Thursday, May 28, 2009

Reflex-ions (or: You're Old Enough Boy, Too Many Summers You've Enjoyed)

I loathe money, not the actual thing of it, but how much I love having it. I love having money--the luxury it affords, the ease of life it enables, and the authority it bestows--so very much that I quickly get rid of all it as decadently as possible. Vestiges of bourgeois guilt, no doubt. This simply means that I am often broke. (Or a compulsive spender... and an alcoholic--drunk just sounds vulgar, like when people say I am "addicted" to cigarettes: hardly: I simply can't live without the sweet pleasure of always having release when I want it.)

This evening I attempted to write my first bad check--that is, a check I know would bounce--and I would have gotten away with it had I been the proud bearer of an Illinois state identification card or drivers license. But, I refuse to let go of my status as a New York citizen; I simply live in Chicago: when it comes to it, my body was formed in NY. Livid, and now panicked, I decided to recall some old tricks from my youth, from days when, broke but desperate to get to NYC, I would hop trains and hide in the bathroom while the conductors made their rounds. The thrill of hiding from these men in a cell reeking of piss, floors matted with moist and shit-smeared toilet paper--the pleasure of evading their gaze, the joy of stealing into the city to lead a deviant life: the beauty of a criminal at the apex of his anxiety.

But I've changed since, I suppose. Those furtive glances necessary for a petty crook to ply his trade, to dodge the call of Law, they do not come so easily any more. No doubt, the abjected life of a highschool kid terrorized by juiced-up goons equips one with the needed tension in the jaw, the constant to the point of soothing ache in hunched shoulders, the quickness of stride to adopt a criminal life. But, until recently, I haven't been called a faggot; I don't seek out in faces the momentary glimmer of violence that allowed me to survive. Now, should I even deign to look at anyone's face as I walk down a street, it is with a sneer or an indifferent contempt. Unless, of course, I'm in Boystown, in which case I also can conjure a seductive smile, but nothing permanent.

I made my way to work, though I didn't hide in bathroom stalls. Rather, by some small, quotidian moment of charity (more on that in a moment) the conductor ignored the fact that my 10 ride ticket was extinguished and clipped away at it anyway, adding as he slid the rumpled card into its slot, "This is used up now." His charity and my ticket. Punctured, shot-through: dead-now. The shame of poverty lies in its reliance on charity. Nietzsche writes, "The magnanimous person... strikes me as a person with a most extreme thirst for vengeance, who sees satisfaction nearby and drinks it down already in imagination...." In accepting charity one becomes a body to be drained by the vampiric desire for revenge. One must suffer the haughtiness of one's "benefactor"-- drink his "gift" (in German "gift" is "poison"--a transliteration that sustains the nobility of those people, and the feeble-mindedness of ours).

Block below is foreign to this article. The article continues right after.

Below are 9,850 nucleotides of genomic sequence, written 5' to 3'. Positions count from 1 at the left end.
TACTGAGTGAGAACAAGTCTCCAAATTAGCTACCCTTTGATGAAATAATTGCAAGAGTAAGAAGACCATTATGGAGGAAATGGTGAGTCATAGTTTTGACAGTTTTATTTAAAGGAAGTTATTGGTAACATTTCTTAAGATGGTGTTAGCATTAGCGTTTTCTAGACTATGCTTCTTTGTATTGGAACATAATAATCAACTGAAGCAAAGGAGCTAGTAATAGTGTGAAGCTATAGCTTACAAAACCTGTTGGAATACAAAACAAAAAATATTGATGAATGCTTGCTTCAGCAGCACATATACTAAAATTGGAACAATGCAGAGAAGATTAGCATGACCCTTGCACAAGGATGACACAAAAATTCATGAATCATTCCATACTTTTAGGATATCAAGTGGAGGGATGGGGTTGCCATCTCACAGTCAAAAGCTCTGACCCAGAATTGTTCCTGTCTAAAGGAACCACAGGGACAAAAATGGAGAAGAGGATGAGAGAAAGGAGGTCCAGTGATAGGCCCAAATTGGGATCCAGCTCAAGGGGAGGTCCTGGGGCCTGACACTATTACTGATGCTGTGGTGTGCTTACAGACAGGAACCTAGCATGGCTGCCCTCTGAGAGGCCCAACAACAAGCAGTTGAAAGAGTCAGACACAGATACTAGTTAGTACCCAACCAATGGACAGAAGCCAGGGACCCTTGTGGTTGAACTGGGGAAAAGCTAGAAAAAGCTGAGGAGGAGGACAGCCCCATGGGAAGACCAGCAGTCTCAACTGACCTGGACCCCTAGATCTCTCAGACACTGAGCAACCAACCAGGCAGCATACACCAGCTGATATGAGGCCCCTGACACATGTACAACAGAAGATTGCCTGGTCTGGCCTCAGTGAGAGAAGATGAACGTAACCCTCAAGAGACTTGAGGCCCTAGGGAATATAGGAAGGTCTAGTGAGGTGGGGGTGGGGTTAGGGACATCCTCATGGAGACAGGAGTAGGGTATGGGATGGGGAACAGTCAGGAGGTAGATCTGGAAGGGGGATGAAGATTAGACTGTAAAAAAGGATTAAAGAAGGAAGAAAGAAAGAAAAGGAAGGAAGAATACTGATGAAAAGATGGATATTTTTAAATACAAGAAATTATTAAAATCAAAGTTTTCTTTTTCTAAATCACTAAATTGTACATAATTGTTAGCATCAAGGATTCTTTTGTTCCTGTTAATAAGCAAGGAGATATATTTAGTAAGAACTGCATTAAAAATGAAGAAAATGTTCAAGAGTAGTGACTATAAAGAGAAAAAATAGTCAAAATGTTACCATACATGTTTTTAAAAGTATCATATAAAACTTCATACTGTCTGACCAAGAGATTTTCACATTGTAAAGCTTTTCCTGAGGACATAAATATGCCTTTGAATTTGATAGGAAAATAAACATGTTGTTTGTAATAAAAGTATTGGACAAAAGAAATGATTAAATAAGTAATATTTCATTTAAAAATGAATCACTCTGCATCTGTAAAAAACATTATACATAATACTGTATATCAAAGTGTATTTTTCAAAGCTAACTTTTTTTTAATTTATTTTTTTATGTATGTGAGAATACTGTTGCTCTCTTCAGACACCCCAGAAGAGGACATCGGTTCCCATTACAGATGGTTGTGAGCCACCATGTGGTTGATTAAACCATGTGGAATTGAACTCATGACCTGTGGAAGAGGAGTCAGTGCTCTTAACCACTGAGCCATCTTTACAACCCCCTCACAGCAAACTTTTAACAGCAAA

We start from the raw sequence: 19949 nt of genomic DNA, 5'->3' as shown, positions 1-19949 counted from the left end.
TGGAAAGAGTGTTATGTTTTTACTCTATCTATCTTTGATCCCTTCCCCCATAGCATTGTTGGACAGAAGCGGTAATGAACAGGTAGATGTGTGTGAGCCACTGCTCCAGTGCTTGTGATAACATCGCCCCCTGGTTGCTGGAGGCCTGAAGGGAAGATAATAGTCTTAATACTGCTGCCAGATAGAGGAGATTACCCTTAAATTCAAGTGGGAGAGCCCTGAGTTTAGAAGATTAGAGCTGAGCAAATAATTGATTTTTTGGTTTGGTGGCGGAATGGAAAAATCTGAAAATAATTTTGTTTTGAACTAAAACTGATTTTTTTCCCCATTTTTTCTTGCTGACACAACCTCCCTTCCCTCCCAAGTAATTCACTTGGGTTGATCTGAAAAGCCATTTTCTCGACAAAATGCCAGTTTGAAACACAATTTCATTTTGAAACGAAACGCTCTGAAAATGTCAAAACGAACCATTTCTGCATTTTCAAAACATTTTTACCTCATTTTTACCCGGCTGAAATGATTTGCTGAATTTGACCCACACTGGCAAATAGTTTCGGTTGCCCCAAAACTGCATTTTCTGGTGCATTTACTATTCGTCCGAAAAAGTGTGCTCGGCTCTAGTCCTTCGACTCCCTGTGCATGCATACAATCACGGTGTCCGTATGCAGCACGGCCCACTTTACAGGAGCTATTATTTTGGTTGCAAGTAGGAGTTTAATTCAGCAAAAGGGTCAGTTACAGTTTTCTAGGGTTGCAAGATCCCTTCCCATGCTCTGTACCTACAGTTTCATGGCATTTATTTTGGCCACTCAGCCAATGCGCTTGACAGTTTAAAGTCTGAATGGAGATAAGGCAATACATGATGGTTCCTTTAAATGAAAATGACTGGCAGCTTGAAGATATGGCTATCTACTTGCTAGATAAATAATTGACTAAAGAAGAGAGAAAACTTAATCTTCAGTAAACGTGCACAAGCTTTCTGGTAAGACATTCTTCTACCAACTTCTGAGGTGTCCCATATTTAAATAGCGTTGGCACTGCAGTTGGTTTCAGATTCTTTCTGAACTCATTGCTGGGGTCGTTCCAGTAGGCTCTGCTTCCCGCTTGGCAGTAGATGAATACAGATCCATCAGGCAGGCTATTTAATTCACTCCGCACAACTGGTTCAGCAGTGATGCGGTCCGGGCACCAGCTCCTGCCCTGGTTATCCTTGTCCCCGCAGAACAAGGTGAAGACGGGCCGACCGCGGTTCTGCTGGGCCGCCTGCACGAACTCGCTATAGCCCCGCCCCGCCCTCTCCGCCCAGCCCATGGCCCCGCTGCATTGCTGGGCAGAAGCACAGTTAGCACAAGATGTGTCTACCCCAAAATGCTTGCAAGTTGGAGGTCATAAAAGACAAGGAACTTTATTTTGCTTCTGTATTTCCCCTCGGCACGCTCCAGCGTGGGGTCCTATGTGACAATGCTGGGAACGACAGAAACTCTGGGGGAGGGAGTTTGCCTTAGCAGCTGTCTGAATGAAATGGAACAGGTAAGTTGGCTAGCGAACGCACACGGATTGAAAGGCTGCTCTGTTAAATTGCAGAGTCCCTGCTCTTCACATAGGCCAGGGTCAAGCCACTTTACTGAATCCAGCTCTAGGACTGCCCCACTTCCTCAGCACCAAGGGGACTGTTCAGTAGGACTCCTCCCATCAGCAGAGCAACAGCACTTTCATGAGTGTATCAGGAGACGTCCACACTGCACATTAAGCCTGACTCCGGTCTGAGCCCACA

I lashed out--I was bold, reckless, daring: dangerous. As I boarded the train to come home I walked by a coterie of teenagers and snagged one of their tickets, like it was a low-hanging apple and I was bandit enjoying the redeeming shadows of twilight, skipping through an orchard outside the town where my victim would soon be discovered. The boy whose ticket it was saw my theft and just as I sat confronted me, but my pride repelled him, like heat casts away a moth from the glimmer of a flame. "You don't need it any more," I snapped matter of factly and he said something about knowing where I was at if he did. The conductor came round as I was fumbling to slide the stolen ride home into its catch and helped me get it in before continuing down the aisle of the train car. I bounded up, very nearly pranced down the stairs and into the adjacent car where this gaggle of children were sitting, and with a flippant "thanks for the loan" restored his ticket to its rightful place. As I made my way back to my own seat my fellow passengers lavished me with grimaces, sneers, and whispered condemnations.

The life of poverty, like the life of criminality, needs its poetry, it's particular poetics of style, an aesthetic jarring and horrific, and undeniably seductive. A life that learns to bare its teeth in a snarl when it smiles. The criminal, the poor man, is the last living Romantic--he has only the majesty of his imagination to robe his otherwise exposed body. His vices are his charms, his indifference is his futurity, his desperation solidifies his pride around him like a thick, leathery a(r)mo(u)r. 

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